Ilona Rozehnalová, one of the founders of the Beautification Society of Ostrava speaks about how it began: “Our first public creation was a place with a memorial plaque for an old mill in the center of the city. It was a long, tiled wall which just looked atrocious. It was all spray-painted, covered in a dense palimpsest of posters, and below, there was a pile of gravel. We cleaned it all up, got rid of the gravel, replaced it with good soil, planted some flowers and wondered how long it would last.
“The first two months, when we discovered that a new poster had been put up, we simply photographed it, posted it on Facebook, and wrote something like ‘Please don’t destroy the place, we’re trying to take care of it.’ And the effect was startlingly quick. The posting of posters ceased within a few months, and now we average only about one a year – otherwise there are no tags, nothing.
“And so we got the sense from the very beginning that when we do something right, and then proceed to care for it, no one feels the urge to destroy it. In fact, quite the opposite – people instead want to add something, or make something beautiful of their own. We then must occasionally speak up and protect our point-of-view of things, so that the place doesn’t become a visual hodgepodge.”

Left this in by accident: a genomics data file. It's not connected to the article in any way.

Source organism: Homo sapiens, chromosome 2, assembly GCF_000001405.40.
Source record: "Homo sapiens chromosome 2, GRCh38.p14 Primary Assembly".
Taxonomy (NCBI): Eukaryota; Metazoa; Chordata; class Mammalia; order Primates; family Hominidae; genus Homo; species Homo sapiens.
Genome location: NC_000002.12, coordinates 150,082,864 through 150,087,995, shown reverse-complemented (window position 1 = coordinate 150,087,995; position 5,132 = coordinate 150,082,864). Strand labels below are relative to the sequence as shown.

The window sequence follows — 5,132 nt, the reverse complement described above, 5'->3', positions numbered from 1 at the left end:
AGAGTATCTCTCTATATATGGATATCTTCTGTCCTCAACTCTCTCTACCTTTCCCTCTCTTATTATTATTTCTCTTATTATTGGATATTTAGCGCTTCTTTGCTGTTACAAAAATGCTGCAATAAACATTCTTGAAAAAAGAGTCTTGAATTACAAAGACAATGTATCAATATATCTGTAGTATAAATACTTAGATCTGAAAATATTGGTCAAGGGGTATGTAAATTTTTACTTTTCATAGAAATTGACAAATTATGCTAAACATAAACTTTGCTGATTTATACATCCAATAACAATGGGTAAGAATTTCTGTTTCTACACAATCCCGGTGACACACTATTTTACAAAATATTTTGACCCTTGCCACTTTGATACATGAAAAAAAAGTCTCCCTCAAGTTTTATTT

Apart form the numerous activities and the placement of informational materials of various types, the Beautification Society found that working with motivational quotes of famous people also works well in the cityscape. One of these projects was the project for the underpass at Komenského sady (Comenius Orchards), which was decked out with large-format prints on the history of the orchards and of the neighboring New Town House. The society at first considered it to be possibly a bit too highbrow, and did not think the project would survive. But despite these dire predictions, the underpass stopped being scattered with litter, and the posters were not damaged at all during the following years. Rather, people sometimes stop for a few minutes and in fact read them. The entrance to the underpass was later furnished with a quote by Comenius on the origins of human messiness and apathy.